A magnetic reconnection X-line extending more than 390 Earth radii in the solar wind
Publication date: 12 January 2006
Authors: Phan, T.D. et al.
Copyright: Nature Publishing Group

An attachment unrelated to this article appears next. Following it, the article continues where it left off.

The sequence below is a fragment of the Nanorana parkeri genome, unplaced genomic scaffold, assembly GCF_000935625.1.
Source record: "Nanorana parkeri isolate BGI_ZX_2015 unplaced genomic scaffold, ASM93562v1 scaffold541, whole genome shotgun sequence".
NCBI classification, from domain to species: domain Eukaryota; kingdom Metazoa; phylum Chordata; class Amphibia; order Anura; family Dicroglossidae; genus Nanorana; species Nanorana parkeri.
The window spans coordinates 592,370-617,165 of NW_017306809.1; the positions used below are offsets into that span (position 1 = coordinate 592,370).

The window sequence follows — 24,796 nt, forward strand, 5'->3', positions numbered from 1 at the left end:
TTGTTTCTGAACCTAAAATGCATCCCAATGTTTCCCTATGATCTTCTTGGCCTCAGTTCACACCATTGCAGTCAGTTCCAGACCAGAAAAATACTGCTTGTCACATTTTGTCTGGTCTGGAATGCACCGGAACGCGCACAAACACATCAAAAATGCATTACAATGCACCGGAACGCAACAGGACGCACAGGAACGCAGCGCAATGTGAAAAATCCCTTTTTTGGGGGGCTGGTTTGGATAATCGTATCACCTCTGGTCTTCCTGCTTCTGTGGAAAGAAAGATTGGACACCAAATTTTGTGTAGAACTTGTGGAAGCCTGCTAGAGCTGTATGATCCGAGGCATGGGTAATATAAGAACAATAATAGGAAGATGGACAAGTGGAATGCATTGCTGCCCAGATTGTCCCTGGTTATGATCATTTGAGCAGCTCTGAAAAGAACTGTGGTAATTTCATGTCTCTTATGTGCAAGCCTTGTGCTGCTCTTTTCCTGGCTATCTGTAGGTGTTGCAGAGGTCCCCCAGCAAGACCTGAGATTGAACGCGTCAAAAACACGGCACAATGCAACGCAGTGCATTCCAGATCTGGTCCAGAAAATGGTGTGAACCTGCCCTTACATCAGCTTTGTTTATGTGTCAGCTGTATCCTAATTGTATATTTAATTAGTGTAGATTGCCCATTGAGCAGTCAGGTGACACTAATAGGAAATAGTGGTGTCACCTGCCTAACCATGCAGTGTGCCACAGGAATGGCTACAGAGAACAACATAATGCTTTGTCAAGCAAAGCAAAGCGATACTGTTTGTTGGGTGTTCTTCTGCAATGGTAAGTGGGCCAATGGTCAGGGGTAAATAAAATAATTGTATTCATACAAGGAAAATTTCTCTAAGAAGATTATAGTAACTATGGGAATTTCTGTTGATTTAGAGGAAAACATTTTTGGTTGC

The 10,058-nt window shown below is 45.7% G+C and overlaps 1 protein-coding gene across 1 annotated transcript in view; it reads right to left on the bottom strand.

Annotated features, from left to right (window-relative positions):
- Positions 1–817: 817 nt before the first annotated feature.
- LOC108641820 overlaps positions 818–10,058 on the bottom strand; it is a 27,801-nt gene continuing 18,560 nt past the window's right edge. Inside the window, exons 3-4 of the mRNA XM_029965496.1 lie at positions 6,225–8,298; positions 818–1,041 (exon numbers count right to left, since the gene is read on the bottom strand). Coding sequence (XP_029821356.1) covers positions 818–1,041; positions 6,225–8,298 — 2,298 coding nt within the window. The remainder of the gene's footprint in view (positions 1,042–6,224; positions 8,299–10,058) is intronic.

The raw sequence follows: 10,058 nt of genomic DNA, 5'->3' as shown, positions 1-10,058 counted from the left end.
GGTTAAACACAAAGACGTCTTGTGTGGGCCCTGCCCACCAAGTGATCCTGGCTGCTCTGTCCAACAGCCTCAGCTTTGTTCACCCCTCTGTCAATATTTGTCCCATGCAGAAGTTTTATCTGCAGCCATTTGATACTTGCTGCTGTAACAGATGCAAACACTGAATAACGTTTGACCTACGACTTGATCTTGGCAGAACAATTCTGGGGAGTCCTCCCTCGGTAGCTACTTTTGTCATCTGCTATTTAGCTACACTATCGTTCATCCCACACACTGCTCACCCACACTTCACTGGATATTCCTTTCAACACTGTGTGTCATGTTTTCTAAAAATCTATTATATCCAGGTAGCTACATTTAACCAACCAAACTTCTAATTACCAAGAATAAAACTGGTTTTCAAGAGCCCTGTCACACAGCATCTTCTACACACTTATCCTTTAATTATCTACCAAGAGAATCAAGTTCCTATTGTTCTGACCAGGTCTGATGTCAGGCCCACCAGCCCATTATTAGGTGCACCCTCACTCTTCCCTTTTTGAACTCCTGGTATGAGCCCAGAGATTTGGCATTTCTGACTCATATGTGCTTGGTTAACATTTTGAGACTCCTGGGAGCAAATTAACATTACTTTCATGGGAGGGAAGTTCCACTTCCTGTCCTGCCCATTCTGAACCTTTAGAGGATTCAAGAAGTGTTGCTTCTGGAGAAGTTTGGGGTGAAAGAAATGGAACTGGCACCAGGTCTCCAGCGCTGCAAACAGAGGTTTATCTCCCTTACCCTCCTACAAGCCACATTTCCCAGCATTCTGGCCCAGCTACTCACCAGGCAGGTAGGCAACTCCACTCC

Magnetic reconnection in a current sheet is a magnetic to particle energy conversion process that is important in many laboratory, space and astrophysical contexts. It is not presently known whether reconnection is fundamentally a process that can occur over an extended region in space or whether it is patchy and unpredictable in nature. Frequent reports of small-scale flux ropes and flow channels in Earth's magnetosphere associated with reconnection raise the possibility that reconnection is intrinsically patchy, each reconnection region extending at most a few Earth radii (RE) even though the associated current sheets span many tens or hundreds of RE. Here we report three spacecraft observations of accelerated flow associated with reconnection in a current sheet embedded in the solar wind flow where the reconnection line extended at least 390 RE (or 2.5 million km). Observations of this and 27 similar events imply that reconnection is fundamentally large scale. Patchy reconnection observed in the magnetosphere is likely to be a geophysical effect associated with fluctuating boundary conditions rather than a fundamental property of reconnection. Our observations also reveal, surprisingly, that reconnection can operate in a quasi-steady-state manner even when undriven by the external flow.Link to publication